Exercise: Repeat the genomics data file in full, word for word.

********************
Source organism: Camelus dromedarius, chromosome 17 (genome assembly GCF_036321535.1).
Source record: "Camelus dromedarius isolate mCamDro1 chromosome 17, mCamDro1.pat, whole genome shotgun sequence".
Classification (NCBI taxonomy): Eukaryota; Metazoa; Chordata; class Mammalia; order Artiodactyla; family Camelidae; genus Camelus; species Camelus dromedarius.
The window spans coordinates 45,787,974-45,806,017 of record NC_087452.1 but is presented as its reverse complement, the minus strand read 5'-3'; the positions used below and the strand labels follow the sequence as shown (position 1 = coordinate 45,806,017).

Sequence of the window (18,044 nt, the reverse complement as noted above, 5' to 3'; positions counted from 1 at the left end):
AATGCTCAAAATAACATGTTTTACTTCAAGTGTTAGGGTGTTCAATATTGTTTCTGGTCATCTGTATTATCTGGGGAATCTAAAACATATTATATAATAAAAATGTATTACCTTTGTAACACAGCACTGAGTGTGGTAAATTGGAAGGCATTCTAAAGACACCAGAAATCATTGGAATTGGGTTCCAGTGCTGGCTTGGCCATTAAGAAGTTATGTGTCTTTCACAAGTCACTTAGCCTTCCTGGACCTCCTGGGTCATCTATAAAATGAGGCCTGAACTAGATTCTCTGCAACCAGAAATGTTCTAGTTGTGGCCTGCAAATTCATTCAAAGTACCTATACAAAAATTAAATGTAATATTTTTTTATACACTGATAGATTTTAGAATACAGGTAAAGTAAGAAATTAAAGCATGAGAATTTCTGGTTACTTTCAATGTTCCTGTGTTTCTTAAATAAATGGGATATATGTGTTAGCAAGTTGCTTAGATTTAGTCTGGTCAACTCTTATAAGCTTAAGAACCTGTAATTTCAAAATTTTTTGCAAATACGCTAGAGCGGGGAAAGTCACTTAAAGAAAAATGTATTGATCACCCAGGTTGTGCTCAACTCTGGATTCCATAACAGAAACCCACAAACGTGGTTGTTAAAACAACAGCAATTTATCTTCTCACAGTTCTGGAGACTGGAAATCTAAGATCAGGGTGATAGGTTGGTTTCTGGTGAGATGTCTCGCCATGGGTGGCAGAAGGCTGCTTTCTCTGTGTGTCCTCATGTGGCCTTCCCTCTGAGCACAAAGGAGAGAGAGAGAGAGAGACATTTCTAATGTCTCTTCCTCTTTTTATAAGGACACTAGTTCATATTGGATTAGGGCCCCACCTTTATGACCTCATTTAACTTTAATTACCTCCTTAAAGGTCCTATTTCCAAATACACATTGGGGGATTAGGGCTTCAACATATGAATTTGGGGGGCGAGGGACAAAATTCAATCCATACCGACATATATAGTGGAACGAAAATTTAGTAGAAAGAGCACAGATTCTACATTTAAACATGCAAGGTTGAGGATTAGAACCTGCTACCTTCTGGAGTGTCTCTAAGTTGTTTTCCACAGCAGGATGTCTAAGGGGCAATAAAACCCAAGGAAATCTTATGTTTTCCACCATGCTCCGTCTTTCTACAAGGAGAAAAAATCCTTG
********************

Source organism: Camelus dromedarius, chromosome 17 (genome assembly GCF_036321535.1).
Source record: "Camelus dromedarius isolate mCamDro1 chromosome 17, mCamDro1.pat, whole genome shotgun sequence".
Classification (NCBI taxonomy): Eukaryota; Metazoa; Chordata; class Mammalia; order Artiodactyla; family Camelidae; genus Camelus; species Camelus dromedarius.
The window spans coordinates 45,787,974-45,806,017 of record NC_087452.1 but is presented as its reverse complement, the minus strand read 5'-3'; the positions used below and the strand labels follow the sequence as shown (position 1 = coordinate 45,806,017).

Sequence of the window (18,044 nt, the reverse complement as noted above, 5' to 3'; positions counted from 1 at the left end):
AATGCTCAAAATAACATGTTTTACTTCAAGTGTTAGGGTGTTCAATATTGTTTCTGGTCATCTGTATTATCTGGGGAATCTAAAACATATTATATAATAAAAATGTATTACCTTTGTAACACAGCACTGAGTGTGGTAAATTGGAAGGCATTCTAAAGACACCAGAAATCATTGGAATTGGGTTCCAGTGCTGGCTTGGCCATTAAGAAGTTATGTGTCTTTCACAAGTCACTTAGCCTTCCTGGACCTCCTGGGTCATCTATAAAATGAGGCCTGAACTAGATTCTCTGCAACCAGAAATGTTCTAGTTGTGGCCTGCAAATTCATTCAAAGTACCTATACAAAAATTAAATGTAATATTTTTTTATACACTGATAGATTTTAGAATACAGGTAAAGTAAGAAATTAAAGCATGAGAATTTCTGGTTACTTTCAATGTTCCTGTGTTTCTTAAATAAATGGGATATATGTGTTAGCAAGTTGCTTAGATTTAGTCTGGTCAACTCTTATAAGCTTAAGAACCTGTAATTTCAAAATTTTTTGCAAATACGCTAGAGCGGGGAAAGTCACTTAAAGAAAAATGTATTGATCACCCAGGTTGTGCTCAACTCTGGATTCCATAACAGAAACCCACAAACGTGGTTGTTAAAACAACAGCAATTTATCTTCTCACAGTTCTGGAGACTGGAAATCTAAGATCAGGGTGATAGGTTGGTTTCTGGTGAGATGTCTCGCCATGGGTGGCAGAAGGCTGCTTTCTCTGTGTGTCCTCATGTGGCCTTCCCTCTGAGCACAAAGGAGAGAGAGAGAGAGAGACATTTCTAATGTCTCTTCCTCTTTTTATAAGGACACTAGTTCATATTGGATTAGGGCCCCACCTTTATGACCTCATTTAACTTTAATTACCTCCTTAAAGGTCCTATTTCCAAATACACATTGGGGGATTAGGGCTTCAACATATGAATTTGGGGGGCGAGGGACAAAATTCAATCCATACCGACATATATAGTGGAACGAAAATTTAGTAGAAAGAGCACAGATTCTACATTTAAACATGCAAGGTTGAGGATTAGAACCTGCTACCTTCTGGAGTGTCTCTAAGTTGTTTTCCACAGCAGGATGTCTAAGGGGCAATAAAACCCAAGGAAATCTTATGTTTTCCACCATGCTCCGTCTTTCTACAAGGAGAAAAAATCCTTG